The 3D fish created for this project use what we call a texture or “color” map. The image below shows 2 different color maps used to apply to the fish in the tank. Not only do they provide color, but notice the attention to shading (and some ambient occlusion).


Without the attention to shading, items in a 3D scene can look very stale and flat rather than inviting and robust. Lights can help, but they only provide shading—not shadows. Meaning, lights will only affect how much light each triangle gets and this helps the human eye perceive the dimensions and details of the model. A good color map with some shadows can also convey features that are not present in the model like scales on the fish.

Animating Models

To bring the tank to life, many of the 3D models need animation. Each 3D fish has logic that enables it to navigate inside the tank, avoid obstacles, and eat fish food. The bubbles floating out of the treasure chest are another fun example of how animation can bring a scene to life. The bubbles were created using a particle system, which manages animation of related set of models. In the following code, we’ll create the material used for each bubble and initialize the particle system:

var material = new THREE.ParticleSystemMaterial({ 
   size: this.size, 
   sizeAttenuation: true, 
   map: app.assetManager.getObjectByName("bubble").texture, 
   transparent: true,
   opacity: 1,
   blending: THREE.AdditiveBlending
   var particles = new THREE.ParticleSystem(geometry, material);

Once we have create the particle system, we can animate the bubbles. When watching the animation, you’ll notice that the bubbles have an elasticity like real bubbles making their way through the water to the top. For that effect we used a cosine function to “ping pong” the scale of the bubble in and out:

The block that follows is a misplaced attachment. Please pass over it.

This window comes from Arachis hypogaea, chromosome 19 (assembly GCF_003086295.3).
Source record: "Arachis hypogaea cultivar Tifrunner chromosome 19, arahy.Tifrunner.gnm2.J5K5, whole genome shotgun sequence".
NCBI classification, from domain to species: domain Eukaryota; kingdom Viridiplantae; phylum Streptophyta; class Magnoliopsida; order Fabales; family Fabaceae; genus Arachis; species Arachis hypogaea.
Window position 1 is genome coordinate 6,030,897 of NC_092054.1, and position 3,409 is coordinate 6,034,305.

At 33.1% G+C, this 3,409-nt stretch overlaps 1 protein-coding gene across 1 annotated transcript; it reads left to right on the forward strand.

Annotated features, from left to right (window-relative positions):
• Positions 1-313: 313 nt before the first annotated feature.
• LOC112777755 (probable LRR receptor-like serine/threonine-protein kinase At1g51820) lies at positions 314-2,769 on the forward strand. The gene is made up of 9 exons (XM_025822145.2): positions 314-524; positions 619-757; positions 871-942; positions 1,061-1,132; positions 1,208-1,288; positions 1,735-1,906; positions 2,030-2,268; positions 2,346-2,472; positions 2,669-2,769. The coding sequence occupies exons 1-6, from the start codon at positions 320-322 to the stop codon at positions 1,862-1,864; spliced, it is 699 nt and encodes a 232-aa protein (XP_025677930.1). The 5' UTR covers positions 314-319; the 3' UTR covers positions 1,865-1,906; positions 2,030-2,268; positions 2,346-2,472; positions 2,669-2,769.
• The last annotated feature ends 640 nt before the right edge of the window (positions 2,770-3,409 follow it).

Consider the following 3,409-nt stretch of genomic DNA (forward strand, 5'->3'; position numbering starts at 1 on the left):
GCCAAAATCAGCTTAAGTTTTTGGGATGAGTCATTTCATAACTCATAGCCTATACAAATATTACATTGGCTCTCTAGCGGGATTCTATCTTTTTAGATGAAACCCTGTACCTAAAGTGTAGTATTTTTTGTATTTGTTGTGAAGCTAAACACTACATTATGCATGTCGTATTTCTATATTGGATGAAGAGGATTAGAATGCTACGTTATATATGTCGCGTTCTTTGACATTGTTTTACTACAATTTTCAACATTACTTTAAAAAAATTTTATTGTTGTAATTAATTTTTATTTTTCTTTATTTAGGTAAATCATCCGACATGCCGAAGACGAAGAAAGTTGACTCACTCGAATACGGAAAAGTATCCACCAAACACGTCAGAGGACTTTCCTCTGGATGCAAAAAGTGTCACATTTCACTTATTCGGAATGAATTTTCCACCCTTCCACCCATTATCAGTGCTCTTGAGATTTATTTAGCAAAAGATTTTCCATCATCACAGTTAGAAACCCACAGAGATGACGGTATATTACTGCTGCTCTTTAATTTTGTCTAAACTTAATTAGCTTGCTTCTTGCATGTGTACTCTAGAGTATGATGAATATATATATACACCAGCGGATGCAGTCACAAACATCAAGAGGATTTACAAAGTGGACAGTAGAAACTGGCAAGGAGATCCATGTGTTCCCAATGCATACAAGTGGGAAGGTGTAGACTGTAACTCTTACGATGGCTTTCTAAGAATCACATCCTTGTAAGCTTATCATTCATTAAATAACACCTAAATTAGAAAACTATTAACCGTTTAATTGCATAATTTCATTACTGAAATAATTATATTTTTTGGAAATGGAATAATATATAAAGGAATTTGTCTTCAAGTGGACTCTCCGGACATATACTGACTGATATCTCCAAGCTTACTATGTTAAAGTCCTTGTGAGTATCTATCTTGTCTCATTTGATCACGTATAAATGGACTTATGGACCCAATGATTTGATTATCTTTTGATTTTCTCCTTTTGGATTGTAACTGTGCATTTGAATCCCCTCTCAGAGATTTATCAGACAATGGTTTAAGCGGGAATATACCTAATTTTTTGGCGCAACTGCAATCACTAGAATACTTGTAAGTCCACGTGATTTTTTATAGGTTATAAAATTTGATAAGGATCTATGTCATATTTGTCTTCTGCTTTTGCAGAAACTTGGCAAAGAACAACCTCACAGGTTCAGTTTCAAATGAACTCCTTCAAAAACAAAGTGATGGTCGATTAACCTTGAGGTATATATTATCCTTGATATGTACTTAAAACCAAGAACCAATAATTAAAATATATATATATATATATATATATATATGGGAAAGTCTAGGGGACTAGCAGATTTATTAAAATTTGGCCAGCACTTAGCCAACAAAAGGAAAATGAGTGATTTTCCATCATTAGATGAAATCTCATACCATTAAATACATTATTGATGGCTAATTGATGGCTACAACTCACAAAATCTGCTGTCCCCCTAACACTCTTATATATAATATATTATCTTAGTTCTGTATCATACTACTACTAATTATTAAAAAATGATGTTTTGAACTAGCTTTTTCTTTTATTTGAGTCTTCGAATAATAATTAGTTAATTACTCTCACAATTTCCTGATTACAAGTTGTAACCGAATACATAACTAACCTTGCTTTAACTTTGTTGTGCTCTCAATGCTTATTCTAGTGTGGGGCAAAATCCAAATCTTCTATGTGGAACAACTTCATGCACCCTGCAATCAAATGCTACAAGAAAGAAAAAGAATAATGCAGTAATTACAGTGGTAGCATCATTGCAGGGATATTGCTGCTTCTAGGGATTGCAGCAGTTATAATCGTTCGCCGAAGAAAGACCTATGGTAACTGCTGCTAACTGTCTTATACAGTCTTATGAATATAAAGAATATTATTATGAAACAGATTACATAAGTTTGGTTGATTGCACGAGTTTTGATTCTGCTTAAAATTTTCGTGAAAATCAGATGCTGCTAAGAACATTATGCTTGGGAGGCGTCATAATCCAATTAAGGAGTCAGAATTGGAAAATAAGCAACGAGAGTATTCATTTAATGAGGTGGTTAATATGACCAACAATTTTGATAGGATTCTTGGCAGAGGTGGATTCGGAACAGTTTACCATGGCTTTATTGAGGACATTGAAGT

// parameters to fine tune bubble movement
var counter = 0, 
    counterStep = 0.75, 
    flexScale = 0.01, 
    calc = 0, 
    elasticity = 0;
function animateBubbles() {
    // adjust size of material so bubbles appear to wobble
    calc = Math.cos(counter); 
    elasticity = calc * flexScale; 
    material.size += elasticity; 
    counter += counterStep; 
    // update vertex positions
    var verts = particles.geometry.vertices,
        i, len, vert;
    for (i = 0, len = verts.length - 1; i< len; i++) {
        vert = verts[i];  
        vert.y += riseStep; 
        // restart bubbles once they hit the top of the tank
        if (vert.y> = topOfScreen) {
            vert.y = origin.position.y;
    // tell renderer that bubbles have been updated
    particles.geometry.verticesNeedUpdate = true; 


You can use the power of WebGL with libraries like Three.js to create complex scenes and scenarios like the fish tank. Three.js has a familiar 3D API that abstracts away many of the low level details so can focus on what makes your site great. It also makes it easy to create custom objects and shaders where you need something unique. Internet Explorer 11 uses the GPU to hardware accelerate graphics, so you can count on it to perform well, look beautiful, and delight your users!

About this demo


Last updated

Sep 8, 2015